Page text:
Subaortic stenosis (SAS) is a common developmental defect in dogs that is caused by a fixed obstruction (an abnormal ridge of fibrous and muscle tissue just below the aortic valve) to blood flow leaving the left side of the heart. This increases the workload on the left ventricle, causing it to thicken (hypertrophy). As a result, the heart does not fill normally and there is decreased blood flow to the body. Other clinical consequences of severe SAS include abnormal heart rhythms (arrhythmias), exercise intolerance, weakness, or collapse/fainting. Eventually, dogs with severe SAS may develop left sided congestive heart failure (pulmonary edema – fluid in the lungs). Clinical signs of pulmonary edema include cough, exercise intolerance, and labored breathing. Due to thickening of the heart muscle, dogs with SAS are also predisposed to heart arrhythmias and they have an increased risk of sudden death. Clinical signs of arrhythmia include sudden weakness, stumbling or “fainting”. Dogs with SAS are at increased risk of infections of the aortic valve (bacterial endocarditis), so appropriate and early antibiotic therapy of any infections, as well as peri-operative antibiotics, is warranted.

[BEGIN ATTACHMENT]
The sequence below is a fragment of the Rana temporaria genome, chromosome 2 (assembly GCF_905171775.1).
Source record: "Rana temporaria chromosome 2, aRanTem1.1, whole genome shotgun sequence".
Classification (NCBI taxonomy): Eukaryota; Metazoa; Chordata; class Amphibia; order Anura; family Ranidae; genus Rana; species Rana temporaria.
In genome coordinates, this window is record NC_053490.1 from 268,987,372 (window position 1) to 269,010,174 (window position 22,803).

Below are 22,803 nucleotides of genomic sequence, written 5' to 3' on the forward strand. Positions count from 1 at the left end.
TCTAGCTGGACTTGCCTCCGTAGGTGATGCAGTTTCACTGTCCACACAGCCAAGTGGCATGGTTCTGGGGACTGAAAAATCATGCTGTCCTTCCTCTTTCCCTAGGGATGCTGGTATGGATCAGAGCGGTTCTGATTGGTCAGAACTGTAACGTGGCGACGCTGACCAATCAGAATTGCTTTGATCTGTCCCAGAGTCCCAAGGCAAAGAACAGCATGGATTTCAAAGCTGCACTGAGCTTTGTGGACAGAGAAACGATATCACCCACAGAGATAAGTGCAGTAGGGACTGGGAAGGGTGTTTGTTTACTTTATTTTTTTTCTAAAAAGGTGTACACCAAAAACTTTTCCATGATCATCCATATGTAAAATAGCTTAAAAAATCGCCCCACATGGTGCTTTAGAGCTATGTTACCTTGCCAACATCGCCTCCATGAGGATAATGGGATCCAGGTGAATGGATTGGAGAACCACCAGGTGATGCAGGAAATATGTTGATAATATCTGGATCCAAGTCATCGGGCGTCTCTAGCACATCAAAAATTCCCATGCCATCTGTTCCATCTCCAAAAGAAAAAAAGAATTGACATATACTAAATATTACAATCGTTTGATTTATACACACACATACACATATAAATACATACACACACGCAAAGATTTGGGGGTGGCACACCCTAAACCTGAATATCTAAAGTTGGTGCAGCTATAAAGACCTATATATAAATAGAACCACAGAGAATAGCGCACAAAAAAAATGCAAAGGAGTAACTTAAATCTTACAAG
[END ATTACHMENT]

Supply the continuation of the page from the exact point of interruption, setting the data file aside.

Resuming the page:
The degree of SAS can progress over time until a dog is fully grown, usually around 1-2 years of age. Since this disease is thought to be genetically linked, it is recommended that dogs with subaortic stenosis not be bred to avoid passing the disease along to future generations.
Treatment with a beta-blocker (such as atenolol) is often recommended in patients with SAS. Beta-blockers are cardioprotective/anti-ischemic by decreasing myocardial oxygen demand (via negative inotropy [decreased contractility] and negative chronotropy [decreased heart rate]). Beta blockade may also help limit arrhythmias (abnormal heart rhythms) secondary to myocardial ischemia and fibrosis. Finally, beta blockade may also help ameliorate secondary dynamic left ventricular outflow tract obstruction.
The majority of dogs with mild SAS have a normal life span and remain asymptomatic. Unfortunately, the prognosis for severe SAS is guarded, and affected dogs are at risk for sudden death.